|Brummer v. Wisconsin|
"Los Angeles will pay more than $24 million to two men wrongfully imprisoned for decades, settling lawsuits by the men that accused police detectives of ignoring key evidence or witness testimony in the separate murderer cases," reports Dakota Smith in Los Angeles Daily News.
The headlines reporting new exonerations across the nation are almost daily. And the reactions from prosecutors across the country are uniform: Nothing to see here, no systemic problems, nothing we could have done, good faith, all systems green in the American criminal justice system.
With respect to the 1994 wrongful conviction of Penny Brummer in Dane County Wisconsin, I'm starting to believe the obstacles behind the district attorney's refusal to stipulate to a new trial is not a combination of institutional arrogance, obstinance and careerism.
No, Dane County District Attorney Ismael R. Ozanne has to this point refused a new trial in the Brummer case because he is protecting a wrongful conviction begun with an animus towards lesbians, and the case at trial was virtually a string of defamations, character assassinations and suppositions made in open court by the two prosecutors, the retired Ann Sayles, (27 years as a prosecutor in the DA's Office) and the late Deputy District Attorney Judy Schwaemle. See Who Killed Sarah.
Ozanne must believe he owes his allegiance to his former colleagues whose names are of more importance than the life of Penny Brummer.
There is no chance Brummer would be convicted today at trial, so Ozanne, one speculates, made a calculation that an innocent woman's life is not worth the black eye the DA's office would incur and the substantial monies that would be paid out by the state of Wisconsin.
There is a darker more sinister explanation: Brady violations, that would constitute prosecutorial misconduct.
I asked Ozanne a series of questions when he was running for Wisconsin attorney general in 2014, One question in part is "how much does the imprisonment of an innocent weigh on you?"
The relevant portion of Ozanne's response (via email) is below:
No prosecutor should want to have innocent people who have been wrongfully convicted stay in prison. If evidence is brought to the attention of the authorities demonstrating that a mistake has been made, the interests of justice demand that the evidence is carefully reviewed and the individual should be released if exonerated. As Dane County District Attorney, I have worked with lawyers from the Innocence Project, and will do so in the future. While these decisions are largely at the discretion of the DAs around the state, I would work with them as attorney general, providing resources and advice in these situations. The ultimate goal of the system is not simply to secure convictions, it is to do justice, (Mal Contends, April 2104) (emphasis added)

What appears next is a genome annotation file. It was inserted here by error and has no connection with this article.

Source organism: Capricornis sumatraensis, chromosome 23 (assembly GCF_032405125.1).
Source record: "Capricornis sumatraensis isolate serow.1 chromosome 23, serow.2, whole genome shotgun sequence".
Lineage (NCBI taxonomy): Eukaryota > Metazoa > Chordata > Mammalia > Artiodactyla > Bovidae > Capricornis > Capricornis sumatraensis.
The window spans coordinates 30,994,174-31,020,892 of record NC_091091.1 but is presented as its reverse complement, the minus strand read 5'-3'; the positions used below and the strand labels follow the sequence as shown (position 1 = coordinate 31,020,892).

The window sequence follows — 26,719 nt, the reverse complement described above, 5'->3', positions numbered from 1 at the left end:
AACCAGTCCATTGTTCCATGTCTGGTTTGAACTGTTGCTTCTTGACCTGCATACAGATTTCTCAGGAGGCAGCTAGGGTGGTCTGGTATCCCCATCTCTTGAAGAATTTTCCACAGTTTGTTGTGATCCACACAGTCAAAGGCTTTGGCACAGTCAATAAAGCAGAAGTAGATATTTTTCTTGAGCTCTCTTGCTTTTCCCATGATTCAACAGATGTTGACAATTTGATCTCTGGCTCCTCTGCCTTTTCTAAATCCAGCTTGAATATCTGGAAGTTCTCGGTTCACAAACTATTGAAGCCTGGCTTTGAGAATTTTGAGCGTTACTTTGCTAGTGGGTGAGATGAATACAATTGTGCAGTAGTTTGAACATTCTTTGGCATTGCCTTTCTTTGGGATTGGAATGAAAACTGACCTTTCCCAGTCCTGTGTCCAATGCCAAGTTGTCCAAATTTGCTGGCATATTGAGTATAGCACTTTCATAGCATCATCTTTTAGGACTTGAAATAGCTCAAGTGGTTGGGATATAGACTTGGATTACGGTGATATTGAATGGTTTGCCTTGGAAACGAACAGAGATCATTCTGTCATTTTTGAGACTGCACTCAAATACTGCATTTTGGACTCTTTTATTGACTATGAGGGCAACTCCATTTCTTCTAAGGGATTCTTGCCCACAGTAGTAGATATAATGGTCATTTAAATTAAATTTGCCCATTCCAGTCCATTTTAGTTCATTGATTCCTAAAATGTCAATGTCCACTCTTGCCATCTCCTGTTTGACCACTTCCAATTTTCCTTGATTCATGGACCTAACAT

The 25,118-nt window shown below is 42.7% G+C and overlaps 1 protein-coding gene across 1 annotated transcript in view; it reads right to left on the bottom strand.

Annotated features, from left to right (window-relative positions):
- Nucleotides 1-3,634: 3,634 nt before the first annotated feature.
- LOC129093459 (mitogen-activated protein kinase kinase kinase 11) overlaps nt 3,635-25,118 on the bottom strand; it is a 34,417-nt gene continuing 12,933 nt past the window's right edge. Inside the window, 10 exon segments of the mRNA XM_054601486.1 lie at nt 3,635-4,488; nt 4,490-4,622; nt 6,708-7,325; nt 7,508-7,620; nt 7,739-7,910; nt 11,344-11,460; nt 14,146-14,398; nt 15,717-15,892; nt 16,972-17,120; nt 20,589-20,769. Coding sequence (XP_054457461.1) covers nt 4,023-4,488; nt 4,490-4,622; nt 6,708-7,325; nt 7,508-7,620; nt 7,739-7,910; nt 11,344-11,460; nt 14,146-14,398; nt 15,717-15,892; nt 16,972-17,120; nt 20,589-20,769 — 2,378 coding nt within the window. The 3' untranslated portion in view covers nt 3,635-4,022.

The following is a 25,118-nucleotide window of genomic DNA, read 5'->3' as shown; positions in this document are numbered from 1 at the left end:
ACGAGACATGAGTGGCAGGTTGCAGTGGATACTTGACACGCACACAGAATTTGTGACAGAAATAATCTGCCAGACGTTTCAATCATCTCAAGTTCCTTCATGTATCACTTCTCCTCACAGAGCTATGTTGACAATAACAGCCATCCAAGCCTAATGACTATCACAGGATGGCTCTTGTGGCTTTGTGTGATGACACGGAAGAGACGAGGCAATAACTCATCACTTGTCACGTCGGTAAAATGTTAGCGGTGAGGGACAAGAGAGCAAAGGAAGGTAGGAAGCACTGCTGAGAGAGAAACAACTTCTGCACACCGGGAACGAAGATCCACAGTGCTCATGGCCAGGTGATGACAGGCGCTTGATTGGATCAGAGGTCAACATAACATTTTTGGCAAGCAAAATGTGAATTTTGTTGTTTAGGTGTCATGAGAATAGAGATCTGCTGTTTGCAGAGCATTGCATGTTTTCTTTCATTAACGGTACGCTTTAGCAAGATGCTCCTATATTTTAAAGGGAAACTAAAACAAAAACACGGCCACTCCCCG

If Ozanne really believes his reference to "justice," I fully expect a review of Brummer v. Wisconsin (1994) (Dane County Case Number 1994CF000617) and a new trial.
Because the feeble, circumstantial case against Brummer should have been laughed out of court by former Judge Patrick Fiedler in 1994, Ozanne would be subjecting his office to ridicule, contingent on his position.
Notes attorney Sheila Berry:
All of the Signs of Innocence, criteria developed by David Protess, Director of the Chicago Innocence Project, apply to Penny.
No physical evidence tied Penny to the crime; the murder weapon was never found.
Credible eye witnesses?
Key witnesses included James Foseid, who changed his story several times (and continues to change it).
Penny was home in Spring Green in time to see a TV show that started at 1:37 a.m. Sarah, forensic evidence suggests, may not have died until several hours later.
Any credible confession?
Penny maintains her innocence, although a police detective claimed she nodded slightly when he stated, "I think you were involved in Sarah's death."
Background of defendant?
No prior criminal record.
Enough pussyfooting around, Ismael Ozanne. Is your stated dedication to justice straight-up?
On Feb. 21, 2014 Rubin 'Hurricane' Carter (1937-2014), facing his imminent death, published his dying wish: That David McCallum of Brooklyn be granted a full hearing by the Brooklyn conviction integrity unit, (Carter, New York Daily News).
"I ask [District Attorney Ken] Thompson to look straight in the eye of truth, a tougher customer than death, and not back down either," wrote Carter. McCallum's 1986 conviction for murder and kidnapping was vacated in October 2014, (Moynihan, NYT), some six months after Rubin Carter died on April 20.
One hopes a similar legal result awaits Penny Brummer so that this woman who has over 20 years taken away from her can live out her life in peace.